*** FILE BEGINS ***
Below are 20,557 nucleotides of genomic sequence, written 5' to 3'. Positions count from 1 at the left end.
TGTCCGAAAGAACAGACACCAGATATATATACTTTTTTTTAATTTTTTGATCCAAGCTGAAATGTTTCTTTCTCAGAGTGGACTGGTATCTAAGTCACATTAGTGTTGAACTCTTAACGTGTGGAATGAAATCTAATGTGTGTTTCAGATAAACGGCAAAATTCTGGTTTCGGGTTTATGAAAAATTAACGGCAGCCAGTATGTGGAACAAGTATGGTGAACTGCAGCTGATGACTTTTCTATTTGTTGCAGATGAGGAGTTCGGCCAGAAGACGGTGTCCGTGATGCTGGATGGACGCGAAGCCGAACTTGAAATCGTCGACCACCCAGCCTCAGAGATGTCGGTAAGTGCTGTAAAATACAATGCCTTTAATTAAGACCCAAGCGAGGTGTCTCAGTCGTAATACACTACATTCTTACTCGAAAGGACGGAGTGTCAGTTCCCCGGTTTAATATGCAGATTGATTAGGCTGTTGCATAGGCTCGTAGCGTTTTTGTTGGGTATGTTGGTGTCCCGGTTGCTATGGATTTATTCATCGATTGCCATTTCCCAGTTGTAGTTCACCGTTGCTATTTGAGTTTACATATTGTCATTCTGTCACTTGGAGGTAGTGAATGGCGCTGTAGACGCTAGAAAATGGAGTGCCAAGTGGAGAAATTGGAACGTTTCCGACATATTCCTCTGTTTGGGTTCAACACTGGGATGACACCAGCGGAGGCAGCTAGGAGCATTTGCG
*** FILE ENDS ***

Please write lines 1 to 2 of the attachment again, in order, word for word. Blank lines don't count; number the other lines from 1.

Below are 20,557 nucleotides of genomic sequence, written 5' to 3'. Positions count from 1 at the left end.
TGTCCGAAAGAACAGACACCAGATATATATACTTTTTTTTAATTTTTTGATCCAAGCTGAAATGTTTCTTTCTCAGAGTGGACTGGTATCTAAGTCACATTAGTGTTGAACTCTTAACGTGTGGAATGAAATCTAATGTGTGTTTCAGATAAACGGCAAAATTCTGGTTTCGGGTTTATGAAAAATTAACGGCAGCCAGTATGTGGAACAAGTATGGTGAACTGCAGCTGATGACTTTTCTATTTGTTGCAGATGAGGAGTTCGGCCAGAAGACGGTGTCCGTGATGCTGGATGGACGCGAAGCCGAACTTGAAATCGTCGACCACCCAGCCTCAGAGATGTCGGTAAGTGCTGTAAAATACAATGCCTTTAATTAAGACCCAAGCGAGGTGTCTCAGTCGTAATACACTACATTCTTACTCGAAAGGACGGAGTGTCAGTTCCCCGGTTTAATATGCAGATTGATTAGGCTGTTGCATAGGCTCGTAGCGTTTTTGTTGGGTATGTTGGTGTCCCGGTTGCTATGGATTTATTCATCGATTGCCATTTCCCAGTTGTAGTTCACCGTTGCTATTTGAGTTTACATATTGTCATTCTGTCACTTGGAGGTAGTGAATGGCGCTGTAGACGCTAGAAAATGGAGTGCCAAGTGGAGAAATTGGAACGTTTCCGACATATTCCTCTGTTTGGGTTCAACACTGGGATGACACCAGCGGAGGCAGCTAGGAGCATTTGCG